Healthy Weight-Loss Plan to Lose 1 Pound Per Week

Losing a pound a week is a realistic weight-loss goal for many people. But to lose 1 pound a week and keep it off, you should have a plan.

Focus on a healthy diet. (Image: PamelaJoeMcFarlane/iStock/GettyImages)

Tip

When you decide you want to lose weight, take stock of your daily diet as it is and look for high-calorie, low-nutrition foods you can cut out without leaving yourself feeling hungry.

Lose a Pound a Week

Weight loss works best when you undertake it with a plan for eating nutritious foods, losing the weight slowly and adopting a moderate exercise plan, says the Cleveland Clinic. Start with a realistic goal. One realistic goal is to lose 1 pound a week.

To lose a pound a week, you need to burn off 500 calories a day more than you eat. You can do this by eating less or exercising more. If you stick to this plan, you should take in 3,500 calories less than you burn off each week. According to the Mayo Clinic, 3,500 calories equals 1 pound of fat. So to lose a pound a week means you need a deficit of 3,500 calories during that week, or 500 calories a day.

It's best to lose weight through a combination of cutting calories and adding exercise, says the Mayo Clinic. Eat healthy foods, and find a way to include activity, whether it's taking the stairs or walking from the end of the parking lot to a building.

If you're a woman who eats about 1,800 calories a day, you'll need to cut that to 1,300 calories per day. If you're a man who eats about 2,200 calories a day, you should aim for about 1,700 calories a day.

Harvard Health Publishing says that, to maintain healthy nutrition levels, women should never eat less than 1,200 calories a day, and men should never eat less than 1,500 calories a day, except under the supervision of a doctor. Remember to always consult with your doctor before beginning a weight-loss plan.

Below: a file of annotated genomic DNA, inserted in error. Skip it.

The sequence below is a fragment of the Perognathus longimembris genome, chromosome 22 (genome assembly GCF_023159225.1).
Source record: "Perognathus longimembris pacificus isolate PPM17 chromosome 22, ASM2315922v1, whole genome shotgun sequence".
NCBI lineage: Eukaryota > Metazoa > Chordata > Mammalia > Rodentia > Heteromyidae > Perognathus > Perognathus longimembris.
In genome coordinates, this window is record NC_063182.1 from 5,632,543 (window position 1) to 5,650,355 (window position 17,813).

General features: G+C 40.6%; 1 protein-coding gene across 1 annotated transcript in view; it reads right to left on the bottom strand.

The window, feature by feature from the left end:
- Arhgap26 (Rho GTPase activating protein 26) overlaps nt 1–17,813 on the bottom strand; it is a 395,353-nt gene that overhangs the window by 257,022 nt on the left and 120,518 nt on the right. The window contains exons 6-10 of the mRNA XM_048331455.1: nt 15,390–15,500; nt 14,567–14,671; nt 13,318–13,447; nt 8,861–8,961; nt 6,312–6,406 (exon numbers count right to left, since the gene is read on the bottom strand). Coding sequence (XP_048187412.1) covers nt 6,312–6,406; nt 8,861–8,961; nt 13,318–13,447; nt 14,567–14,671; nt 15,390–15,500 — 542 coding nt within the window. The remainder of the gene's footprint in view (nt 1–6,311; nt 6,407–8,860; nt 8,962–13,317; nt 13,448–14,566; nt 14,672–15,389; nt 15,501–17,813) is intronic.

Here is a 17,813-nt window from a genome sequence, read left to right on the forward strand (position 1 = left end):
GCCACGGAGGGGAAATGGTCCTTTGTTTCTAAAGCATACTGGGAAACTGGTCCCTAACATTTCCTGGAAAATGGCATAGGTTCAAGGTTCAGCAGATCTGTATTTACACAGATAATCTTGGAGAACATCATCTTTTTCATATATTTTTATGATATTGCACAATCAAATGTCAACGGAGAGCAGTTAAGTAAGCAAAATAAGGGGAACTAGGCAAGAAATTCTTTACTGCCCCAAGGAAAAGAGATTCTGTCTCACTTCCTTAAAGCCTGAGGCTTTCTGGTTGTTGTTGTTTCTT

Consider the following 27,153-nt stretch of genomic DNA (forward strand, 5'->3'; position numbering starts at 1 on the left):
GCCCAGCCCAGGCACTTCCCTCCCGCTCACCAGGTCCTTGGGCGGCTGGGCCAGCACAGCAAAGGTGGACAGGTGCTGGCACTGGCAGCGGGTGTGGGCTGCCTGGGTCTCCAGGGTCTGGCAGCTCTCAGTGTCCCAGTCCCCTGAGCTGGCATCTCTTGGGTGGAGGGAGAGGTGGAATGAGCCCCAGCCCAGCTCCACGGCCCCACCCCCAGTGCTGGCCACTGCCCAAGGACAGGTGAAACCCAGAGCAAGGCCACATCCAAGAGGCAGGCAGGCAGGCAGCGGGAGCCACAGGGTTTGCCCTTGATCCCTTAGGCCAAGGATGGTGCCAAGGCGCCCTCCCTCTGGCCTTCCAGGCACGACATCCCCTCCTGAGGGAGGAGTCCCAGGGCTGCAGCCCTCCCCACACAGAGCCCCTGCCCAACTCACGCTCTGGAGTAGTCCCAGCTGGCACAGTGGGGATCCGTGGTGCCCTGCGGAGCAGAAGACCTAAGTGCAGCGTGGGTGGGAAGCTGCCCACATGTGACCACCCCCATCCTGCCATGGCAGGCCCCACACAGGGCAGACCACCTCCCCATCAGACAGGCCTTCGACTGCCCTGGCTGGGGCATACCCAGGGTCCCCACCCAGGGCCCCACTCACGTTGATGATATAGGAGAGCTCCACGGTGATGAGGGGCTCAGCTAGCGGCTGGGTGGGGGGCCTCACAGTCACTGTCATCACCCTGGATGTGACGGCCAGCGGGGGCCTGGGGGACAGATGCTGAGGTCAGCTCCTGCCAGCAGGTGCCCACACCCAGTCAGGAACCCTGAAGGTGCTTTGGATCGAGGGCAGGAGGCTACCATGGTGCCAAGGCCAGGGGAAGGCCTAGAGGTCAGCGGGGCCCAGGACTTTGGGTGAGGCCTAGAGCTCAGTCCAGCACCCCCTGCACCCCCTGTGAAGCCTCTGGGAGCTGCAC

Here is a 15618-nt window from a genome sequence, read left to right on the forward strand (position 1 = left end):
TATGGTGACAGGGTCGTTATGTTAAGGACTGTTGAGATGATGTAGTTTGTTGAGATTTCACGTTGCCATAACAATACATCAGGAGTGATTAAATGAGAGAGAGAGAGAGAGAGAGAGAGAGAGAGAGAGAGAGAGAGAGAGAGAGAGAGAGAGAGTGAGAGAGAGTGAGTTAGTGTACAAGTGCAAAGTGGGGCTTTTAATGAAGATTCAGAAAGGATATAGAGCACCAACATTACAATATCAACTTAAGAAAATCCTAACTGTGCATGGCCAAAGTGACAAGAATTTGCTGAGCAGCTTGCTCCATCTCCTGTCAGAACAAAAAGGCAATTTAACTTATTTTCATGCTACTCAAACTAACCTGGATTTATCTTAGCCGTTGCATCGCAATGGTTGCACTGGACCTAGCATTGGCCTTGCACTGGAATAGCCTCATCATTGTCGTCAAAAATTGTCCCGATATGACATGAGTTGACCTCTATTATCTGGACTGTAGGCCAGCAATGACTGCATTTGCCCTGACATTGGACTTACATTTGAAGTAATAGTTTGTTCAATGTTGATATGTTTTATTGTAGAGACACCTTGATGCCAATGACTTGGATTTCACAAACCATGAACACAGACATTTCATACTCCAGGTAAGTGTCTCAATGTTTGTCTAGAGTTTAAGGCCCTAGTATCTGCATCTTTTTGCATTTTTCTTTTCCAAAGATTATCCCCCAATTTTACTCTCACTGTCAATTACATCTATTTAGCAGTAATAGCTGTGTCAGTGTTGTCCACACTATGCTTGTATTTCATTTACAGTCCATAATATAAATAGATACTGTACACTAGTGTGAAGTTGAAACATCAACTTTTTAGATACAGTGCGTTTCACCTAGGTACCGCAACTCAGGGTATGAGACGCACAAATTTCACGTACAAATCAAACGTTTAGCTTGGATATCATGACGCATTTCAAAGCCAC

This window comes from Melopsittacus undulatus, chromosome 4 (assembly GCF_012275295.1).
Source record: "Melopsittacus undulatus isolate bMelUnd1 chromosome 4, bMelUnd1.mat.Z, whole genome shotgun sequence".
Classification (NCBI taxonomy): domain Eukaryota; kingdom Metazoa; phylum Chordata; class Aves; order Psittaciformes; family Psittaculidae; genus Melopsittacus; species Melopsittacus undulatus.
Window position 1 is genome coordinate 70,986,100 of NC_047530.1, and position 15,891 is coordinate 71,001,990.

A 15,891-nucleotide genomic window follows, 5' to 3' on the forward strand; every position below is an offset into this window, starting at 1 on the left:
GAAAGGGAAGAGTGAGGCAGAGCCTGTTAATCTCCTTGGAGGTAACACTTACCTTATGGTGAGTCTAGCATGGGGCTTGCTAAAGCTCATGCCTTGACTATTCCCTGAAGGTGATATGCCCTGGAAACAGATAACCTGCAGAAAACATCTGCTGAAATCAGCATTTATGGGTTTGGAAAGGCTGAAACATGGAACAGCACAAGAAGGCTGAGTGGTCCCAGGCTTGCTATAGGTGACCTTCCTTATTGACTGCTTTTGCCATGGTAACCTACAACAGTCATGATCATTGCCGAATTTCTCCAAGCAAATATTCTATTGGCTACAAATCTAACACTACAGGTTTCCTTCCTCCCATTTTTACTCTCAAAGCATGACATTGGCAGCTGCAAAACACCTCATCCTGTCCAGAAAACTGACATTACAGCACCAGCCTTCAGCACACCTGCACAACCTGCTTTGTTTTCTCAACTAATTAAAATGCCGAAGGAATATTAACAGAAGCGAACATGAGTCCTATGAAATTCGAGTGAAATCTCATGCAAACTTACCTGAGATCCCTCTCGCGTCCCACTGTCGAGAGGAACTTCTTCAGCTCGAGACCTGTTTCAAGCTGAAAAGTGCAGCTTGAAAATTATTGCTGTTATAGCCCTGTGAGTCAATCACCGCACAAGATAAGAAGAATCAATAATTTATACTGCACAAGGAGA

Start With Healthy Eating

Cutting calories doesn't mean you'll go hungry. You should plan to eat a healthy combination of fat, protein and carbs. Take a realistic look at your diet, consider what you're eating and decide what changes you can make.

The Mayo Clinic suggests swapping out high-calorie items for healthier foods and drinks that contain fewer calories. Instead of a 250-calorie flavored latte, drink black coffee, which has 4 calories. Instead of eating 1 cup of chocolate ice cream, which is around 285 calories, eat 1 1/2 cups of strawberries at around 69 calories. Instead of a 201-calorie, 16-ounce lemon-lime soda, drink 16 ounces of sparkling water and enjoy knowing it had zero calories.

A group of people who followed a successful weight-loss diet outlined in an April 2018 Harvard Health Publishing blog post adhered to a plan that included:

  • Eating as many vegetables as possible
  • Choosing to eat high-quality, nutritious whole foods and limiting eating anything processed
  • Preparing much of their food at home
  • Avoiding processed food additives like trans fats, added sugars and refined carbohydrates like flour.

Add Some Exercise

Regular physical activity can boost the success of your diet. Plan a brisk walk for 30 minutes five days a week to get some aerobic exercise. The Mayo Clinic notes that exercise can:

  • Boost your mood
  • Strengthen your heart and cardiovascular system
  • Reduce your blood pressure
  • Help maintain your weight loss

Resting energy expenditure, the rate at which you burn calories while resting, accounts for 60 to 75 percent of the calories you burn each day, Harvard Health Publishing says. You can increase that by getting regular exercise, which keeps your metabolism burning calories and helps to curb appetite.

Once you find that combination of healthy eating and exercise and have checked in with your doctor, you'll be on your way to a leaner, healthier you.

REFERENCES & RESOURCES
Load Comments
PARTNER & LICENSEE OF THE LIVESTRONG FOUNDATION

Copyright © 2019 Leaf Group Ltd. Use of this web site constitutes acceptance of the LIVESTRONG.COM Terms of Use , Privacy Policy and Copyright Policy . The material appearing on LIVESTRONG.COM is for educational use only. It should not be used as a substitute for professional medical advice, diagnosis or treatment. LIVESTRONG is a registered trademark of the LIVESTRONG Foundation. The LIVESTRONG Foundation and LIVESTRONG.COM do not endorse any of the products or services that are advertised on the web site. Moreover, we do not select every advertiser or advertisement that appears on the web site-many of the advertisements are served by third party advertising companies.